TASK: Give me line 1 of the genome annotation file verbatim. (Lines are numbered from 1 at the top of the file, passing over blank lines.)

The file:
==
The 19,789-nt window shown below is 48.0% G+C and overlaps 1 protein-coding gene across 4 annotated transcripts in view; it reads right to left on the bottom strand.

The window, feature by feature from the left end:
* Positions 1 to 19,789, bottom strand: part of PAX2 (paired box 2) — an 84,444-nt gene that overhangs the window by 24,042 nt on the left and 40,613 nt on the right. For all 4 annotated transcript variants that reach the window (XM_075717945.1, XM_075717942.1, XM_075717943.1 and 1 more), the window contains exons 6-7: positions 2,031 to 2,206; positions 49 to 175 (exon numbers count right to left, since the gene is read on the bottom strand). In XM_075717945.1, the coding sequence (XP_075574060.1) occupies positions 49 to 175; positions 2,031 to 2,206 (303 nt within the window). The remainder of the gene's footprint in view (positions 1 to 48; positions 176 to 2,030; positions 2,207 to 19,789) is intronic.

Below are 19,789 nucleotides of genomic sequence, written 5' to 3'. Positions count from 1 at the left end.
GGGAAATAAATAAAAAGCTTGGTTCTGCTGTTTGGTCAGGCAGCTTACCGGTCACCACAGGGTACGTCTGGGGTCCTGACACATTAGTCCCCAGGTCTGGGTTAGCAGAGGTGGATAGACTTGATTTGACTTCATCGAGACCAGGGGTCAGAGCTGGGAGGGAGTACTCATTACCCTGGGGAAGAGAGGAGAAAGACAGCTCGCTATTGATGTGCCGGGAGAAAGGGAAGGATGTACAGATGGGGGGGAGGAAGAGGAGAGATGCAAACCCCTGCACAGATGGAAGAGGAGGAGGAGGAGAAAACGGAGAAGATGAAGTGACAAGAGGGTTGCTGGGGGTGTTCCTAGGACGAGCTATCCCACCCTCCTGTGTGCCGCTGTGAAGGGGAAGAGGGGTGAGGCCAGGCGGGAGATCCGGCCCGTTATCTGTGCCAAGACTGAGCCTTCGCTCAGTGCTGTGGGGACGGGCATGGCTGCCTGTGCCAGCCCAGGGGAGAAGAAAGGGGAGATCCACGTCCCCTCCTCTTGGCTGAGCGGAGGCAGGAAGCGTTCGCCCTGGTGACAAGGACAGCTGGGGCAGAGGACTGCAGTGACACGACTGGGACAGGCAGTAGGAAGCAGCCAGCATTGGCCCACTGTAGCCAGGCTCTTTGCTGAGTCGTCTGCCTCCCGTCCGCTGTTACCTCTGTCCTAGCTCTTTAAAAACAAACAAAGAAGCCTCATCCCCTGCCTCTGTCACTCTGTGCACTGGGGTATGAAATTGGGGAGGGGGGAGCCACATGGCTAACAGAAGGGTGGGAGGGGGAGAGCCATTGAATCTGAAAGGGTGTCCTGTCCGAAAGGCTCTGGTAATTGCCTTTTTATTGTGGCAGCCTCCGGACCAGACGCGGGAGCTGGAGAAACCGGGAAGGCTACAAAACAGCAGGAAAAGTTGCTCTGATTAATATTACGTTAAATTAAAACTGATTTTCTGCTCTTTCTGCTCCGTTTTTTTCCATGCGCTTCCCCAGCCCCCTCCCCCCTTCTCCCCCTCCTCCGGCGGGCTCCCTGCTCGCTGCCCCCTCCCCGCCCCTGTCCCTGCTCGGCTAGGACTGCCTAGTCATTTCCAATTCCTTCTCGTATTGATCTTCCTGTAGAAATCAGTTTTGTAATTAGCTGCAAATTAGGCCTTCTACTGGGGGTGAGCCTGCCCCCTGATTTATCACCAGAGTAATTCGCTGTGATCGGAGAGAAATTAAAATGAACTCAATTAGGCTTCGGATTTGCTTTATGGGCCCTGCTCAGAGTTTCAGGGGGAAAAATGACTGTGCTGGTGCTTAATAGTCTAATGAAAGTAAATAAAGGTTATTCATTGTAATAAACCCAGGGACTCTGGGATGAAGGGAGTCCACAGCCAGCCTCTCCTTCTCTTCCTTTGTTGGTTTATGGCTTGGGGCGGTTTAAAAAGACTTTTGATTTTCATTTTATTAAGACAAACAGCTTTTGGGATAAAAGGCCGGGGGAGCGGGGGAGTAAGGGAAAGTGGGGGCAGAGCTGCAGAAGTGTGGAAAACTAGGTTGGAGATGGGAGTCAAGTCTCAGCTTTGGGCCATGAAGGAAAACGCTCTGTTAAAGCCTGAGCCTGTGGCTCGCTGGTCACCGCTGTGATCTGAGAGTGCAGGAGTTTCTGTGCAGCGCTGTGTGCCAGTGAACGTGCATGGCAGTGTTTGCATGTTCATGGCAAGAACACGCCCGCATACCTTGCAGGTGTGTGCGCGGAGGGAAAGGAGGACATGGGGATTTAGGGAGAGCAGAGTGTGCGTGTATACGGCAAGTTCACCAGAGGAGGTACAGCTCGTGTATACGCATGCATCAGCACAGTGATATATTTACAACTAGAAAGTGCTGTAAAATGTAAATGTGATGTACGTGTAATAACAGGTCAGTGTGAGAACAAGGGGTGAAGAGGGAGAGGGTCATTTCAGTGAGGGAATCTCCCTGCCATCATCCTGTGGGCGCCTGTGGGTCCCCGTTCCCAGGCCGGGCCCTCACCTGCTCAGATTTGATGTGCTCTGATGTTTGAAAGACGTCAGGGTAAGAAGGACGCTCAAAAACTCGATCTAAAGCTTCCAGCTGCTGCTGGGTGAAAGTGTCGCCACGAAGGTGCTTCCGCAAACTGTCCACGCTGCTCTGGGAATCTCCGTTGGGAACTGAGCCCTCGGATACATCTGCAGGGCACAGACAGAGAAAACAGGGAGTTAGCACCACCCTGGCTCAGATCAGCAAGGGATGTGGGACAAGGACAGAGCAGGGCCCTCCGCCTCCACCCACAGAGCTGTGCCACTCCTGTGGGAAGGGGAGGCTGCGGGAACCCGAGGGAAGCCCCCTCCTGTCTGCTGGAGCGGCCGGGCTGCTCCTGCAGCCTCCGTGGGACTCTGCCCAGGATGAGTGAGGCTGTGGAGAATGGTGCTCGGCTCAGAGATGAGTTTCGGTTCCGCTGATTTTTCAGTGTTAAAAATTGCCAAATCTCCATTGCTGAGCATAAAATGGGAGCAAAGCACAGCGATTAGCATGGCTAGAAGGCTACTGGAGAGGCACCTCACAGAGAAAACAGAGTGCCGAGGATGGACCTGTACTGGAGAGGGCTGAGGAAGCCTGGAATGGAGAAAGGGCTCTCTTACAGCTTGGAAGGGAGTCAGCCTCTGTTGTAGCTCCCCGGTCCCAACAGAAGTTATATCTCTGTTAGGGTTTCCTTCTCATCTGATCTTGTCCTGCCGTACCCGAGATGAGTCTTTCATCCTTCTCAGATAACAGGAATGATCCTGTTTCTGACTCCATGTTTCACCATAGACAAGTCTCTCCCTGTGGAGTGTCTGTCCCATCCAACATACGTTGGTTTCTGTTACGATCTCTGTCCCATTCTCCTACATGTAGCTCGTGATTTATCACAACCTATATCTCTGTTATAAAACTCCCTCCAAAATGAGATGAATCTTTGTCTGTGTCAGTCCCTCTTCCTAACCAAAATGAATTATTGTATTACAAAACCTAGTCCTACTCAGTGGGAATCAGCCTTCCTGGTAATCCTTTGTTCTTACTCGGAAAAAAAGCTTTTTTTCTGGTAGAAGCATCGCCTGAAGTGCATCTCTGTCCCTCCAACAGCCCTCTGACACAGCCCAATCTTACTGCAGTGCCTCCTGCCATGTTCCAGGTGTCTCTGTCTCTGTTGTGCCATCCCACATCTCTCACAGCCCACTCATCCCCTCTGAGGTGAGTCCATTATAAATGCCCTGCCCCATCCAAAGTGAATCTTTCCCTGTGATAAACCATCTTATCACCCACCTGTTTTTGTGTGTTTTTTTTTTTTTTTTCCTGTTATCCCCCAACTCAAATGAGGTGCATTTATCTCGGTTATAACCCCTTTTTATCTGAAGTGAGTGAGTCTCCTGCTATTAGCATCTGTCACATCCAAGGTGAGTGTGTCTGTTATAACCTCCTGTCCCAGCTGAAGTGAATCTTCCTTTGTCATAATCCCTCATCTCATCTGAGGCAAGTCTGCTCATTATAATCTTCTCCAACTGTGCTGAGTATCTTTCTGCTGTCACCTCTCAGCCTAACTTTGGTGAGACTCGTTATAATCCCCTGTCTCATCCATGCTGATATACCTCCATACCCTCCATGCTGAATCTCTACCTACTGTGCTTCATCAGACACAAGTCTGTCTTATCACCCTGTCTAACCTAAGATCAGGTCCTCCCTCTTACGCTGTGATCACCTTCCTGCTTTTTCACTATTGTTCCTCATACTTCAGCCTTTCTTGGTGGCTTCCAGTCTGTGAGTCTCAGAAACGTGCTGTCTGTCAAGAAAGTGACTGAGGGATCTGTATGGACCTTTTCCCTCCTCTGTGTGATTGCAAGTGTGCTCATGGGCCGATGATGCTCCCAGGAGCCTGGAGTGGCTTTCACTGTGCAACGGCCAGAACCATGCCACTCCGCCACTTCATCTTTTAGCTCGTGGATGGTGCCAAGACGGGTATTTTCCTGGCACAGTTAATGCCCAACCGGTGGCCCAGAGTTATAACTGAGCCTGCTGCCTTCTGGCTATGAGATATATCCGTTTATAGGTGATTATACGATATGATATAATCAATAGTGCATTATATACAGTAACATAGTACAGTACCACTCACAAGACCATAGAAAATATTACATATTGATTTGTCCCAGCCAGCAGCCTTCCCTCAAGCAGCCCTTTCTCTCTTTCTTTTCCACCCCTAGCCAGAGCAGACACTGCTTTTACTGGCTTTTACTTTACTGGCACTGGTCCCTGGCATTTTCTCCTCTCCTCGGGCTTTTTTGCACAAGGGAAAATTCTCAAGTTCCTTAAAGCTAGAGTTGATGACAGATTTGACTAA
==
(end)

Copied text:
The 19,789-nt window shown below is 48.0% G+C and overlaps 1 protein-coding gene across 4 annotated transcripts in view; it reads right to left on the bottom strand.